Our church is an independent, non-denominational congregation focused on equipping believers to accomplish all God has for each individual. We emphasize growing to maturity through regular, relevant study of God’s Word, meaningful corporate worship, and fellowship. Del Rio Bible Church was established in 1997 by a … Read More »
The Proper Exercise of Authority (Part 1)
Bible Text: 1 Peter 5:1-4 | Preacher: Pastor Joe Ricchuiti | Series: 1 Peter, The Proper Exercise of Authority
The New Testament church is led by elders, a group of spiritually mature men who provide direction and oversight to the Body. The nature and quality of leadership in the church is always crucial to the life of the church and never more so than when it faces suffering and trials. It is a principle of church leadership that as the leadership goes so goes the church.
The terms “overseer,” vs. 2, (some translations “bishop”) and “shepherd,” vs. 2, (“pastor”) are used synonymously with the term “elder.” (1 Peter 5:1-2; Acts 20:17,28; Titus 1:5,7). All three terms speak of the same office, they do not denote different offices in the New Testament.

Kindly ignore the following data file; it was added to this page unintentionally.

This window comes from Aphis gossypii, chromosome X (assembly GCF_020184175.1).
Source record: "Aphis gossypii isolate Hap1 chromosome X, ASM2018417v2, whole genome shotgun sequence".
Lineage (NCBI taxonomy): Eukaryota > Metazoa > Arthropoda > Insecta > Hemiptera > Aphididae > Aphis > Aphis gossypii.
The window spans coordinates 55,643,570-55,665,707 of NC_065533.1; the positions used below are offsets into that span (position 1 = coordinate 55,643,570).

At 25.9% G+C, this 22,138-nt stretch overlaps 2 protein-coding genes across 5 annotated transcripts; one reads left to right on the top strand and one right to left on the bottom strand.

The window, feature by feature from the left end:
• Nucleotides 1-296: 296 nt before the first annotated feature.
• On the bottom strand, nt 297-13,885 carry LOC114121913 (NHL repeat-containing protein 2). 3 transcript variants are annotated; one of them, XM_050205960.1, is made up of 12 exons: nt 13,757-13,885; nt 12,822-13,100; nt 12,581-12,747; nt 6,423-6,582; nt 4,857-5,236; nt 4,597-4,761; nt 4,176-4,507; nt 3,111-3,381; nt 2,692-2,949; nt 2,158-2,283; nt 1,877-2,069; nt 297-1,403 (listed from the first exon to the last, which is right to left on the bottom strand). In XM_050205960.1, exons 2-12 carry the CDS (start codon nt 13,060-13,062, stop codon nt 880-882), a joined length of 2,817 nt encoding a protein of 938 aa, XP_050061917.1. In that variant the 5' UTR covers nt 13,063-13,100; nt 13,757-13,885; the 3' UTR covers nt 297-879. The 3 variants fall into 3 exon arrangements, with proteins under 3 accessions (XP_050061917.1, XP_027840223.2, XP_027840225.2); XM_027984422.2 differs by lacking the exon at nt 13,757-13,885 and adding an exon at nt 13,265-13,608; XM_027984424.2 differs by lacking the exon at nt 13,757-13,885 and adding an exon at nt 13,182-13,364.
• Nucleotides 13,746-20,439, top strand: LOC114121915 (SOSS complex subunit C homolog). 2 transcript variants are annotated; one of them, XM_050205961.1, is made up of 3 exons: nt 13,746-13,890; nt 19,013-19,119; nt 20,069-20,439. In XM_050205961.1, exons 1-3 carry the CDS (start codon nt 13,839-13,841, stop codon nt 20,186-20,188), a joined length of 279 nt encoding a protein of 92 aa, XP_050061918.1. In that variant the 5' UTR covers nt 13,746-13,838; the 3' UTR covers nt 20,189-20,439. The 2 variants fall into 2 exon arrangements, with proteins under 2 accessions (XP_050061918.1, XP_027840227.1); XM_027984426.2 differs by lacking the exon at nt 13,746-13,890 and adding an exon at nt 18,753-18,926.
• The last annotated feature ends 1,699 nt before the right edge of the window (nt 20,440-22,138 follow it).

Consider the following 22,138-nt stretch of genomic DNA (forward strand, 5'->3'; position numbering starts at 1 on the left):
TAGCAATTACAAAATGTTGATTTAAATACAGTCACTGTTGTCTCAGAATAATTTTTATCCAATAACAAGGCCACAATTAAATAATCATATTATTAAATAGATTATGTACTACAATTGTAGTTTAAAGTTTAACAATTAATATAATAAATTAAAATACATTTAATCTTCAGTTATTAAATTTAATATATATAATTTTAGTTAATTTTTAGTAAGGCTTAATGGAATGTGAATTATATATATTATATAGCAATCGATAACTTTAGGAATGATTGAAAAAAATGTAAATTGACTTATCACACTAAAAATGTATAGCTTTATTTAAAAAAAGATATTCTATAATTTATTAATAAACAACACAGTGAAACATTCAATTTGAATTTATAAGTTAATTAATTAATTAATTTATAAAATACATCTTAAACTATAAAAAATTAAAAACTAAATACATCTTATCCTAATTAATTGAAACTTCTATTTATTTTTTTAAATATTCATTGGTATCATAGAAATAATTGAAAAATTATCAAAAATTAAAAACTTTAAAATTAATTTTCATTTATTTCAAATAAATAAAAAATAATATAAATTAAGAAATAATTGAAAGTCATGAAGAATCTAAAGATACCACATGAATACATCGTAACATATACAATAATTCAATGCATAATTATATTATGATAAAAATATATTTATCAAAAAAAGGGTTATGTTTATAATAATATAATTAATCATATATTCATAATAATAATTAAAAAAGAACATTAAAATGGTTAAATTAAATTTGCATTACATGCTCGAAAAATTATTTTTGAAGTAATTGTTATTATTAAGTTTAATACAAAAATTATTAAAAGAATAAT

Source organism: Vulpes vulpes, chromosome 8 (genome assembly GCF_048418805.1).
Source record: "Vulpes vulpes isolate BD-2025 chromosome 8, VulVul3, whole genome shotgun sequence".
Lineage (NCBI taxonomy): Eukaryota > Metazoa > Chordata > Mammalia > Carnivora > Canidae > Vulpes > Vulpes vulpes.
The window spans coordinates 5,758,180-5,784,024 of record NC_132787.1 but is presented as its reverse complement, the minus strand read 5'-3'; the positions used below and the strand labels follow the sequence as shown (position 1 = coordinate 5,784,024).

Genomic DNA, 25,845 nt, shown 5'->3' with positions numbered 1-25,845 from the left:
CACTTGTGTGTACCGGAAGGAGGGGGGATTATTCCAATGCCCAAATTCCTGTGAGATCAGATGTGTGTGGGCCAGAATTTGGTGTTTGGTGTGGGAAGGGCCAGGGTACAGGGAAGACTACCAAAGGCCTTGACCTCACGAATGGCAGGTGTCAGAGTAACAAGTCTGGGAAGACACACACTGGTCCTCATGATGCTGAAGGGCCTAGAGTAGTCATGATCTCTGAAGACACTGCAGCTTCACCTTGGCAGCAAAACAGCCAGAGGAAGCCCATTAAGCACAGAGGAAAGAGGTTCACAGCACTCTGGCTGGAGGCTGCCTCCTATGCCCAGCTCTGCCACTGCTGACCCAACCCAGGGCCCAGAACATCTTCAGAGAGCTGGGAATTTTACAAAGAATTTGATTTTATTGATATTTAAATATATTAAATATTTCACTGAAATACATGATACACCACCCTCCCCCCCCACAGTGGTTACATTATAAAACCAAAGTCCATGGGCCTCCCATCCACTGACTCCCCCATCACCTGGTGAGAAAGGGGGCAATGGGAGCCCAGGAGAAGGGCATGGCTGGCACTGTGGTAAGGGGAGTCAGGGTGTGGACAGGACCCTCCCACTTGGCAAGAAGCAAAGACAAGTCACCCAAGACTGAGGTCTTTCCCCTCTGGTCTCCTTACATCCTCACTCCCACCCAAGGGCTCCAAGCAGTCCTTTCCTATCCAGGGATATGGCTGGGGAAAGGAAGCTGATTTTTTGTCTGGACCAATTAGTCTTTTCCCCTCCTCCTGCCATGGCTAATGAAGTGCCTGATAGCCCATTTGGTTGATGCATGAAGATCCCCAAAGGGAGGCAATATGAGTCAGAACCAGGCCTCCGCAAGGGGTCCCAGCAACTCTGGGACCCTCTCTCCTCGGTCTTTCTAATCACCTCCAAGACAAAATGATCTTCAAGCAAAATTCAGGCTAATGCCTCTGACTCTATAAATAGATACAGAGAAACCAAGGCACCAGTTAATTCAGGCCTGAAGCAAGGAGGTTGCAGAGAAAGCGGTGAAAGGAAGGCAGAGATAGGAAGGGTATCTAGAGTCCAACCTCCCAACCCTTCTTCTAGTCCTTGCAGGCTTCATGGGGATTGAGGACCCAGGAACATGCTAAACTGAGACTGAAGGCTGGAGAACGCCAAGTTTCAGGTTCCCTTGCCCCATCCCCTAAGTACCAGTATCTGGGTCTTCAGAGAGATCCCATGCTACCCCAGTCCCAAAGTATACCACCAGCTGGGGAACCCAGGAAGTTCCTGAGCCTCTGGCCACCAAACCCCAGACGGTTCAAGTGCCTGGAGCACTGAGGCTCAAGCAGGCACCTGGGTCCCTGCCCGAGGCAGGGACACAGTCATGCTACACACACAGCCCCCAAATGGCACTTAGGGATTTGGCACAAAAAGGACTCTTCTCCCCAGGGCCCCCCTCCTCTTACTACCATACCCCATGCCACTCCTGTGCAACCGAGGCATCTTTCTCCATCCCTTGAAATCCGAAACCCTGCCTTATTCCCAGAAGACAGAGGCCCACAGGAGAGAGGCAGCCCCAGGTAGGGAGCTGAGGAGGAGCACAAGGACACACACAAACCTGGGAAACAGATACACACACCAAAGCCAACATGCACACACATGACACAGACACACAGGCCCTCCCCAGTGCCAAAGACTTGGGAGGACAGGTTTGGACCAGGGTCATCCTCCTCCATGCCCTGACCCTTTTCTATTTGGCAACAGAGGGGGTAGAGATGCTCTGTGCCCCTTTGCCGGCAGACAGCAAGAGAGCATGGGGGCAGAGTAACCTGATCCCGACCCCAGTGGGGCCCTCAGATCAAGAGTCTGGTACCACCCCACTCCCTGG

-“Elder” describes the title and dignity of the office (a term used especially in the Jewish world)
-“Overseer” describes the function of the office (a term used especially in the Greek world)
-“Pastor” or “Shepherd” describes the manner of the work of the office (The shepherd was an appropriate metaphor for the shepherd feeds, protects, disciplines, cares for, leads, and supervises his sheep, as does the shepherd of God’s flock; feeding them from the Word of God, protecting them from harmful influences and false doctrine, disciplining them caring for them, instruction them and leading them.
Churches were led by a plurality of Elders, not a single Elder. “The evidence of the New Testament points to a plurality of elders in a church. It is not until the second century that the rise of a single bishop [or overseer] is found” (Dr. Gene Getz).
Peter exhorts these elders with humility. He does not approach them as some sort of pope, not even as an apostle, but rather as a “fellow-elder.”